Hellenica World


In Euclidean geometry, Carnot's theorem, named after Lazare Carnot (1753–1823), is as follows. Let ABC be an arbitrary triangle. Then the sum of the signed distances from the circumcenter D to the sides of triangle ABC is

\( DF + DG + DH = R + r,\ \)

where r is the inradius and R is the circumradius. Here the sign of the distances is taken negative if and only if the line segment DX (X = F, G, H) lies completely outside the triangle. In the picture DF is negative and both DG and DH are positive.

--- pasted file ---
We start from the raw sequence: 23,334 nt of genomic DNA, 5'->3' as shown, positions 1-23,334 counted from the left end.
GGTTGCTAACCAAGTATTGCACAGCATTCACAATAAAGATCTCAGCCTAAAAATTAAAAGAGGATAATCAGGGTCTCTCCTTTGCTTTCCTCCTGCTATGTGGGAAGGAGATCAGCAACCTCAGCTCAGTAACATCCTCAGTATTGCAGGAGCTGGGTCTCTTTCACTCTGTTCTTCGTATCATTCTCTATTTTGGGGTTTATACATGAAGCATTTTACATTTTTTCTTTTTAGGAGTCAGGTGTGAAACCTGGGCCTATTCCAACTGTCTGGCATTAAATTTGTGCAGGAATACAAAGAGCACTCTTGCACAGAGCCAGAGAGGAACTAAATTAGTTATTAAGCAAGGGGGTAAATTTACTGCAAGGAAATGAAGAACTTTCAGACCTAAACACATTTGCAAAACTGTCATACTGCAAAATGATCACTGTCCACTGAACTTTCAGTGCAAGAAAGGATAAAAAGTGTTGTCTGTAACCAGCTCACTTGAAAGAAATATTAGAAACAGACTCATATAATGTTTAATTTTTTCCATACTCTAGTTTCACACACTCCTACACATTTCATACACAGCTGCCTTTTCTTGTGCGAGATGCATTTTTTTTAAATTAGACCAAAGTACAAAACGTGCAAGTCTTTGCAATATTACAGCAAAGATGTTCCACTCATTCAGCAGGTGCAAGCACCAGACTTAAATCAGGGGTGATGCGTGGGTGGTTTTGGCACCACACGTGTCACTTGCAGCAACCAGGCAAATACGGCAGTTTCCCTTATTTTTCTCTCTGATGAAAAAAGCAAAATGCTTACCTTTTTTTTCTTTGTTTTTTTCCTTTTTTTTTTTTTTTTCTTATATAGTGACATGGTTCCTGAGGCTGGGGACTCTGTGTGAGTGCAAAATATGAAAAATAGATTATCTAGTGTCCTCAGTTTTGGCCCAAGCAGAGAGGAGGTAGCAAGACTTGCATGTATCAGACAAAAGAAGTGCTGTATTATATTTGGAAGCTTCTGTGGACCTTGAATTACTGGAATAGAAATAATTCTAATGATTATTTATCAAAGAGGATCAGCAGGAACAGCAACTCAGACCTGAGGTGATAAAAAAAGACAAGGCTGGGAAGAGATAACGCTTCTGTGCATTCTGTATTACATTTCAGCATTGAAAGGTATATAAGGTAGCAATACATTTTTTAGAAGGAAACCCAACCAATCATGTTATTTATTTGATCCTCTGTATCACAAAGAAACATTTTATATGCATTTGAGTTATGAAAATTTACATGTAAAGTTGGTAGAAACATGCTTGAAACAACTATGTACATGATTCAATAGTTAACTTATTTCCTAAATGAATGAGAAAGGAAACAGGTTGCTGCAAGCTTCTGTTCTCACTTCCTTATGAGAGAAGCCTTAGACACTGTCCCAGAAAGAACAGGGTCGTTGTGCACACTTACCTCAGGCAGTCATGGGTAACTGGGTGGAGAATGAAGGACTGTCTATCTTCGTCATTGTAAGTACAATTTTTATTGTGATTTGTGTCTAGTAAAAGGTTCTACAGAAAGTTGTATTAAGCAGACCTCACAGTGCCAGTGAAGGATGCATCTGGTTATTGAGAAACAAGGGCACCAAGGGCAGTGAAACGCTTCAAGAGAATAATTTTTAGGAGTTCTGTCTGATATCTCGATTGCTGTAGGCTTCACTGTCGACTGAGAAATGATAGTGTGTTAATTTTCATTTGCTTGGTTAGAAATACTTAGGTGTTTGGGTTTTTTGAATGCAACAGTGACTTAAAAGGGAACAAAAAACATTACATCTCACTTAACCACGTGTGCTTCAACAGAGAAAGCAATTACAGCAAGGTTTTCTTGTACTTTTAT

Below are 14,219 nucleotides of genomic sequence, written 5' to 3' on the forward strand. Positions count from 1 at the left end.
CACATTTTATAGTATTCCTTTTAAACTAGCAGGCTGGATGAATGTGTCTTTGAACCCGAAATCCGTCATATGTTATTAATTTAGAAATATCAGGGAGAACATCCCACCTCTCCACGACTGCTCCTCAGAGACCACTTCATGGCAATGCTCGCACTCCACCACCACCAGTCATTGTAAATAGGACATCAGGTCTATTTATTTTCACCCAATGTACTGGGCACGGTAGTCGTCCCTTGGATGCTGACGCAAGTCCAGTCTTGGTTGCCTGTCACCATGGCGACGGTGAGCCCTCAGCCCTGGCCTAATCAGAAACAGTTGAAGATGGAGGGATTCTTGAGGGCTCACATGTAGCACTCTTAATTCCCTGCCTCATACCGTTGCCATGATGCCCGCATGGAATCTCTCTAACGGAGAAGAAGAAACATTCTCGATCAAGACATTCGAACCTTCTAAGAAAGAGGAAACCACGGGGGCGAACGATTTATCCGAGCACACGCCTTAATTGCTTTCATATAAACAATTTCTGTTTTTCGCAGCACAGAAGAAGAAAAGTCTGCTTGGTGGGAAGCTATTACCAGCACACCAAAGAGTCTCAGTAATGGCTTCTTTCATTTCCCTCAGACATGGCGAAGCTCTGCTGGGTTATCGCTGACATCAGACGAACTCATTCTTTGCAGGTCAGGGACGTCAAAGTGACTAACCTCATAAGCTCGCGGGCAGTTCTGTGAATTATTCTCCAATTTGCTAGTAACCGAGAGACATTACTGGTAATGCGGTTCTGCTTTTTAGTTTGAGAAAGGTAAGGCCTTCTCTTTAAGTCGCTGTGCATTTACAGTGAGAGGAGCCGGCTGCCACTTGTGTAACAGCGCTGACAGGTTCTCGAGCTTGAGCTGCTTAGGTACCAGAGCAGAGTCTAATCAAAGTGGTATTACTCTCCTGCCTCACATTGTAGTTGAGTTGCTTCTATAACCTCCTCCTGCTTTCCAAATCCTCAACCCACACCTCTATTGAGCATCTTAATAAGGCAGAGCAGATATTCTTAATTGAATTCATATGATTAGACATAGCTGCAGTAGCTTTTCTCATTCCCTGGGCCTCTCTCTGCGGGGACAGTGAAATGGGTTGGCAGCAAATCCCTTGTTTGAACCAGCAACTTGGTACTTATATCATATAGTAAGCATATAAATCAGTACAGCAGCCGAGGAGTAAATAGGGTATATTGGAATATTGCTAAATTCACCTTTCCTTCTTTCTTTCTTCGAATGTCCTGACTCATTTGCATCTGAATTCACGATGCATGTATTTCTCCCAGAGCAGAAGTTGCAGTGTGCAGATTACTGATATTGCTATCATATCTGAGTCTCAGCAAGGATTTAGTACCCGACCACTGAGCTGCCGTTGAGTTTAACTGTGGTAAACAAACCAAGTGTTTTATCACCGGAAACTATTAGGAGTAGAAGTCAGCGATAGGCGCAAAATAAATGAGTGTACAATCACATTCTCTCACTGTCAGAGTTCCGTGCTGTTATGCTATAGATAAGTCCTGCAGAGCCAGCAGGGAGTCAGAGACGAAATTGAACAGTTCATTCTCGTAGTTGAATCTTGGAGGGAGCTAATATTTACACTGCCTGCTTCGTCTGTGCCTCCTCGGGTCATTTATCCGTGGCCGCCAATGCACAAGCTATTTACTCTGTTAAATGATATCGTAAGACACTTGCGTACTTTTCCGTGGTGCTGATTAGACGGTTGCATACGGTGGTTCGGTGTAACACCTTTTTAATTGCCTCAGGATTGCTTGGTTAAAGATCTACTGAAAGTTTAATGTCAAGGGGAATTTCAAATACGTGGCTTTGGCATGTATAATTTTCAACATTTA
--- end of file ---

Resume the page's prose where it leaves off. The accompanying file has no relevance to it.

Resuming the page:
Carnot's theorem is used in a proof of the Japanese theorem for concyclic polygons.
External links

Weisstein, Eric W., "Carnot's theorem" from MathWorld.
Carnot's Theorem at cut-the-knot
Yet another Carnot's Theorem with multiple applications at cut-the-knot
Carnot's Theorem by Chris Boucher. The Wolfram Demonstrations Project.

Mathematics Encyclopedia

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